September 21, 1995New York Times headline–May Birdbath Be Filled? “Water Curbs Raise Queries. Can a birdbath be refilled from a bucket of water? Can dusty high school football and soccer fields be sprayed from private wells? Can a car be washed during a rainstorm? The answers given callers to New Jersey’s new drought-emergency telephone line: yes, no and yes, but only with the rainwater.

So goes life — and the dos and don’ts of outdoor water use — after government intervenes in a prolonged dry spell and orders people to start conserving. For now, the mandatory water restrictions imposed Sept. 13 apply to about three million people in 119 communities in northeastern New Jersey.

But, officials warn, millions more in New York City and much of the rest of New Jersey will face mandatory rules — and questions — unless far heavier rains than last Sunday morning’s arrive to revive the region’s reservoirs. Yesterday, Gov. Tom Ridge decreed similar mandatory restrictions over much of Pennsylvania, in an area affecting about 6.5 million people.”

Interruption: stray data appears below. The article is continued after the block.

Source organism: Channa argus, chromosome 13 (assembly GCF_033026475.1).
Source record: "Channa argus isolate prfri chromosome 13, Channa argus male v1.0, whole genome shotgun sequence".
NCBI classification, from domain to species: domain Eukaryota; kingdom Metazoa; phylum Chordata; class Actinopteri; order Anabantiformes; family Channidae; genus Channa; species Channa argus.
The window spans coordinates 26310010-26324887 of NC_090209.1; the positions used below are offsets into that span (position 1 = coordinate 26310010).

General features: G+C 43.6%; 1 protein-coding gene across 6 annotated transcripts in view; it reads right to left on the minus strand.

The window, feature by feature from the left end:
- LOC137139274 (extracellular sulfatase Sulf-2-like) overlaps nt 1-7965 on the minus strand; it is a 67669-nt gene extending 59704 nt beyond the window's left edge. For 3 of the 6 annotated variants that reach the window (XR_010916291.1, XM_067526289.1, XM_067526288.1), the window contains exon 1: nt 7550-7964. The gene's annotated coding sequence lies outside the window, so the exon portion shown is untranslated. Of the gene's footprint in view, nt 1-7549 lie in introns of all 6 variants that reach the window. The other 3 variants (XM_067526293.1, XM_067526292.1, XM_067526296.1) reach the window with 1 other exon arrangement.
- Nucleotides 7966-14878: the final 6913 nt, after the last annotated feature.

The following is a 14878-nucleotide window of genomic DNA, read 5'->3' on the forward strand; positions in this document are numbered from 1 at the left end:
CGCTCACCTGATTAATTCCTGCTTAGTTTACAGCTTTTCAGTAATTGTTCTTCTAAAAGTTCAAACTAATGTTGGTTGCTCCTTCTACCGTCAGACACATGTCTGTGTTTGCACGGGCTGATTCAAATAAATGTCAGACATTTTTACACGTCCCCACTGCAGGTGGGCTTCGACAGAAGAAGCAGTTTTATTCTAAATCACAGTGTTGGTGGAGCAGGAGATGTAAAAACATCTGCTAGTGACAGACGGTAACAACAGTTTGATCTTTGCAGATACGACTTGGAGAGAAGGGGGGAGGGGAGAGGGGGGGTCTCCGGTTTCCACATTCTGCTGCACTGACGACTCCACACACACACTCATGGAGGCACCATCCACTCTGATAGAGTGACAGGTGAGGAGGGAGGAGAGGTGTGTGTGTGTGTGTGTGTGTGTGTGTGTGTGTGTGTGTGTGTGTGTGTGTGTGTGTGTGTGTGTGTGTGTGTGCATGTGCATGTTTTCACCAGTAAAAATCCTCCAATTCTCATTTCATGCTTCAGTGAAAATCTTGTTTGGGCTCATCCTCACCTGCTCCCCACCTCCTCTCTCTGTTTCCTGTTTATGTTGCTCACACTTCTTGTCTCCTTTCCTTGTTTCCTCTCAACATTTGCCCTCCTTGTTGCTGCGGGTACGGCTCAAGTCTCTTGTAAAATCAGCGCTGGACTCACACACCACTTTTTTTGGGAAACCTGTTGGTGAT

September 20, 1981: Hackensack Water Expansion

Hackensack Weehawken Water Tower-Built in 1883

September 20, 1981:  New York Times headline–Hackensack Water Plans Its Largest Expansion. “The future bills of the Hackensack Water Company will present, in stark dollars and cents, the financial legacy of the 1980-81 water shortage: A 47 percent increase for tens of thousands of homes and industries that were forced by state law to save water from last September to May.

The higher rates will generate $21 million in new income for the company. Both it and the state’s Board of Public Utilities, which approved the increase on Sept. 3, emphasize that it is in the best interests of Hackesack Water’s 800,000 customers to pay the money.

They say that new supplies can be developed with it, ending the company’s chronic water shortage and freeing customers from future threats of mandated conservation. The new rates, so the argument goes, are the best and only way to end the ”drought” and prevent future ones.”

September 19, 1886: Houston Water Supply Problems

Germ Theory of Disease